Women’s sexual reproductive rights are not negotiable. This was the strong message yesterday during the opening of a global population summit ongoing in Nairobi.
Global leaders who graced the occasion made this message loud and clear, insisting that sexual reproductive rights were human rights and should be respected as such.
United Nations Population Fund (UNFPA) Executive Director Natalia Kanem made it clear that women should have control over their bodies.
“Reproductive rights of women and girls are not up for negotiation. We cannot help to end poverty, deliver quality education until every woman can live in full dignity and health,” said Kanem.
Ms Kanem said it was time leaders from all sectors, including faith-based, rally to ensure choices were made available for women and girls in need of sexual health services.
“Sexual reproductive rights matter, because women and girls matter and everyone matters,” she said.
With the upholding of these rights, she said, it was possible there will be zero preventable maternal deaths, gender-based violence, early and forced marriages, female genital mutilation and zero unmet needs for contraception.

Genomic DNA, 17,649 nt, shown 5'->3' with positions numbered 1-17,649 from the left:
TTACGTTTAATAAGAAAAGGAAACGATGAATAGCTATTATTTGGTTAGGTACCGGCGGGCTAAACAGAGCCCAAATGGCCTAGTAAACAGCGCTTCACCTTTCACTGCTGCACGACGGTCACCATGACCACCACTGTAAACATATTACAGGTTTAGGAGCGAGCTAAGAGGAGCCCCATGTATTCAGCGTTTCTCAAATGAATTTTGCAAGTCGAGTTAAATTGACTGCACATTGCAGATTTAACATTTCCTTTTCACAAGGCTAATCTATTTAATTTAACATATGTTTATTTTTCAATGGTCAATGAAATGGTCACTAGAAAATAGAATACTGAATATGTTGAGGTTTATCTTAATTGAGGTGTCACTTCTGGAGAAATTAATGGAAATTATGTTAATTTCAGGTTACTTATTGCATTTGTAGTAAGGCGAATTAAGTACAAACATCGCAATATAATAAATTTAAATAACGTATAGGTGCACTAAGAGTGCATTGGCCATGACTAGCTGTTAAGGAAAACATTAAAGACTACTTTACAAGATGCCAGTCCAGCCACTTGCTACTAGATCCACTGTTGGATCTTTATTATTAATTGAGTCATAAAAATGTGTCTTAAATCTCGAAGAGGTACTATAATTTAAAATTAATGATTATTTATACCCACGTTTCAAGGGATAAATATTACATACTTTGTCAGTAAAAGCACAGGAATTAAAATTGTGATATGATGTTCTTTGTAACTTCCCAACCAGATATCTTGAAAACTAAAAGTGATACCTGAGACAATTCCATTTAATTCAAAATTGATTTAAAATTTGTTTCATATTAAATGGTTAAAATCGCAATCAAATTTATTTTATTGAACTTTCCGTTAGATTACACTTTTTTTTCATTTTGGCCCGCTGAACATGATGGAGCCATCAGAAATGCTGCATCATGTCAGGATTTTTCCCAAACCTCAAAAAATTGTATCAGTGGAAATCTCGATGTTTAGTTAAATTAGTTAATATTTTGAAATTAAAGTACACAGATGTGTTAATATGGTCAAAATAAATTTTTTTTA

“We all stand united and the time to act is now,” said Kanem, addressing delegates at the International Conference for Population and Development (ICPD).
This summit, which is a follow-up of the ICPD Summit that was held in Cairo, Egypt in 1994, seeks to have leaders re-commit themselves to the commitments made then.
Kanem's message was echoed by Her Royal Highness Crown Princess Mary of Denmark, who said giving girls choices over their health and bodies was critical for their future.
“We cannot return to the time when women had little say over their issues,” said the princess.
Mary, who is a UNFPA patron, said there was evidence that advocating for sexual reproductive rights had improved millions of girls' lives whose future would otherwise be not worth mentioning.
“More girls are now attending school and completing their education; fewer are getting children while still children themselves and more are acquiring important skills in life,” she said.
She noted that it was still disappointing that in some areas, sexual reproductive rights were a taboo subject only discussed in privacy.
“The question then is; how do we talk about these issues? How do we provide safe spaces for women to talk and for us to listen to what they are trying to tell us?”
For Melinda Gates, co-chair of Bill and Melinda Gates Foundation, contraceptives are the most powerful tool to accelerate sexual reproductive rights among women.
“There are many issues that affect women and girls, but contraceptives are the most powerful tool for sexual reproductive rights,” said Mrs Gates.
She said it was through contraceptives that women and girls can gain control over their own bodies.
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